Workers’ Compensation is a program designed to compensate workers that are injured because of job-related activities or the job environment. The compensation covers several areas of expense.
- Medical Treatment – This includes emergency care and follow-up treatment, as well as any required rehabilitation and corresponding transportation costs.
- Lost Wages – Compensation for your lost working time is usually reimbursed at two-thirds of the average weekly earnings for up to two years.
- Further Compensation – Situations such as a permanent impairment, retraining costs (if you can no longer perform your current job), or death benefits in case of fatality will increase the compensation to you (or in the last case, to your dependents).
Workers’ compensation laws vary by state, so the details on receiving compensation vary. Your state workers’ compensation office or similar organization can supply you with the correct laws and procedures for your state. In general, you will need to take the following steps.
- Notify Your Employer – The first step is to notify your employer as soon as possible. Deadlines vary by state, but you usually have at least thirty days from the date of injury to notify your employer. The notification should be in writing and contain all relevant details about the cause of the injury.
Even if you have extra time, it is wise to report the injury immediately. If you decide that the injury is not so bad and go home only to find swelling or stiffness the next day, it may be hard for you to prove that the claim is work-related.
Obviously, if your injury requires medical attention, you must take care of that first.
- Seek An Attorney – You may not need an attorney for simple workers’ compensation cases, but it is generally useful to consult with one. They will be familiar with the laws in your state, and most provide a free initial consultation.
- File a Claim – Generally, you will need to fill out claims paperwork with your employer, who will then forward the paperwork to the insurance company for processing. Depending on your state, you may also have to file separate paperwork with the workers' compensation office.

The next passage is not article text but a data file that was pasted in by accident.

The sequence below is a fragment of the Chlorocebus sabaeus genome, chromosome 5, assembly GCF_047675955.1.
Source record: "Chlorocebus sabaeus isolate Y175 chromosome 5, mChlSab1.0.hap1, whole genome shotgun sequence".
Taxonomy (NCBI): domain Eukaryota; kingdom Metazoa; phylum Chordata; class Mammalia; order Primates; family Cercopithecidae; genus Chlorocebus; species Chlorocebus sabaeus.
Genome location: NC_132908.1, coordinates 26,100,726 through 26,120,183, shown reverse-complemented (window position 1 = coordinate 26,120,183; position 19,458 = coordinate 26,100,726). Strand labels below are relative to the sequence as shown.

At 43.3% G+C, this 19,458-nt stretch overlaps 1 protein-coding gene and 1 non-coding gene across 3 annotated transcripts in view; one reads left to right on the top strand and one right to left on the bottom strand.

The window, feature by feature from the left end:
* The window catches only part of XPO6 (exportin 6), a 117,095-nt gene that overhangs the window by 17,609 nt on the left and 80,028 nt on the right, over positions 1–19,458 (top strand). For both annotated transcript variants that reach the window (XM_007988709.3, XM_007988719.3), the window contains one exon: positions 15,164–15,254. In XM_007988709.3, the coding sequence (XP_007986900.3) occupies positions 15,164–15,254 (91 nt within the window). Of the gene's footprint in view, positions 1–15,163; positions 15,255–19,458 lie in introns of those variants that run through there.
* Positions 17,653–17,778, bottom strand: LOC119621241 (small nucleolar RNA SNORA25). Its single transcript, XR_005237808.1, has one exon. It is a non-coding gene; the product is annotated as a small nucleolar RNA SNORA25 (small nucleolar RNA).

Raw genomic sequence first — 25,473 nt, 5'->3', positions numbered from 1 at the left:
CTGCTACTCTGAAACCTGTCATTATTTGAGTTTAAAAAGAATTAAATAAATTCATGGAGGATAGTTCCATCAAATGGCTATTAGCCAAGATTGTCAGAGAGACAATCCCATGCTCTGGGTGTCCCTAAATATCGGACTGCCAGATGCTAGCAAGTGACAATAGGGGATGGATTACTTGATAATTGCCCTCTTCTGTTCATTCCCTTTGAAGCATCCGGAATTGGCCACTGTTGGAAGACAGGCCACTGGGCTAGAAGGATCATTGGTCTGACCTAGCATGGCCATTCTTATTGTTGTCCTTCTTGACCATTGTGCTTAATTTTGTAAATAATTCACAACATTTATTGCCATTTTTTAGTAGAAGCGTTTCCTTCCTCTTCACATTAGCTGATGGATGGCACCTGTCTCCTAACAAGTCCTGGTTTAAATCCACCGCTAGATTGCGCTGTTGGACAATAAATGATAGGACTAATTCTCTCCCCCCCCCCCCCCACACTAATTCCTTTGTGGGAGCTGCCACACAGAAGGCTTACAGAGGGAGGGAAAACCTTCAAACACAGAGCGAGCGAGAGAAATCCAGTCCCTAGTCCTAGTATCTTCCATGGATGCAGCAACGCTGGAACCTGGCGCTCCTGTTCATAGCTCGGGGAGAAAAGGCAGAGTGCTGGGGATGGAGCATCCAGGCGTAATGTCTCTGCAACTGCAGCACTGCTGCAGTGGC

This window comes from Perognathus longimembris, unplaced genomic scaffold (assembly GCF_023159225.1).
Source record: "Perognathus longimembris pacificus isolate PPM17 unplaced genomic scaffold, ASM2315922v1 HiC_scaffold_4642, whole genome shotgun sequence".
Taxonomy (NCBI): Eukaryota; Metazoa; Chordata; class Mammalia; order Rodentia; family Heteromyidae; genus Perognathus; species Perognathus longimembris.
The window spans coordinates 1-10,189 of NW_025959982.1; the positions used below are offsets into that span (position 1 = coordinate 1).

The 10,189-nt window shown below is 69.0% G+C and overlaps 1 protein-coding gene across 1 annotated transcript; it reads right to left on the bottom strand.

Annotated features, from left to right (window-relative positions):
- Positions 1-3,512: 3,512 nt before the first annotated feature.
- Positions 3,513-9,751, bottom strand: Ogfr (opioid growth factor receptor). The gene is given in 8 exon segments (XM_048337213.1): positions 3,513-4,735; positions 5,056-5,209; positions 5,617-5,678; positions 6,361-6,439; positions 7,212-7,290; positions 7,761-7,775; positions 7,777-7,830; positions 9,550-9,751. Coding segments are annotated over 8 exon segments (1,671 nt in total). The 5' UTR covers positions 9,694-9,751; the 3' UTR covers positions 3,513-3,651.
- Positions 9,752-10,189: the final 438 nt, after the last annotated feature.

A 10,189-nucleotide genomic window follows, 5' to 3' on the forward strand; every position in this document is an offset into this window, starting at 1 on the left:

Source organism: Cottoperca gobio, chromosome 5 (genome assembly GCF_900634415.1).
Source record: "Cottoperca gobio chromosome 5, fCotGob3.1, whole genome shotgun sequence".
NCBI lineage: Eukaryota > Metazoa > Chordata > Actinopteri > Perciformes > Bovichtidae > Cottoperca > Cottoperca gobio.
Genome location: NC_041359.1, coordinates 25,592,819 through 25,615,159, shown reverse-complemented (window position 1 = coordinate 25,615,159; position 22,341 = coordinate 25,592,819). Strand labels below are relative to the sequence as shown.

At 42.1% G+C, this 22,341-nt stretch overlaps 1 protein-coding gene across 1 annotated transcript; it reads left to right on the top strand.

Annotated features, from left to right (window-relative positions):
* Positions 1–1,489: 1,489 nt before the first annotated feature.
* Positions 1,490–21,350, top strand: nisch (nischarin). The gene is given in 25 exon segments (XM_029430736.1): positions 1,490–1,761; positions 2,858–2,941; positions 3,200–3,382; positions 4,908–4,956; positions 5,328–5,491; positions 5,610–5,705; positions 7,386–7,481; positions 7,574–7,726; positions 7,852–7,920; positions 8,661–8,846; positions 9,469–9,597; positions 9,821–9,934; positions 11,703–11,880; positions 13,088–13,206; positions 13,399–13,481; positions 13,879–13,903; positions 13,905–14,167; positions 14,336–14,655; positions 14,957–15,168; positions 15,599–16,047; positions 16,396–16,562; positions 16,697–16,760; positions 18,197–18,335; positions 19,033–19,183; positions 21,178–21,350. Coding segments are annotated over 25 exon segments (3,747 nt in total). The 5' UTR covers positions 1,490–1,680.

The claim may require an independent medical exam to verify the injury, typically from a doctor chosen by the employer. In some states and in certain circumstances, you may have the right to have your own doctor perform the examination. Be prepared to ask questions if you do not understand the purpose of any part of the examination.
Assuming the claim goes smoothly, you should receive any benefits for lost wages after a short waiting period (usually one week). Compensation for medical expenses should also be dealt with at this time.
If there are any issues with your claim or your benefits are denied, you may need to follow up with an attorney and/or your state workers’ compensation office to resolve the dispute. Your options depend on the facts of your case and the applicable state laws.
There are exceptions by state, but the workers’ compensation laws cover most full-time and part-time employees. Examples of those exempted are some commission-based employees such as real-estate agents, and those covered under other systems (such as government employees).
We hope that you never need to know the mechanics of a workers’ compensation claim – but if you do, it is important to know and follow the procedures in your state. Contact your state workers’ compensation office or seek legal advice if you are unsure of what to do. Your road to recovery is too important to just wing it.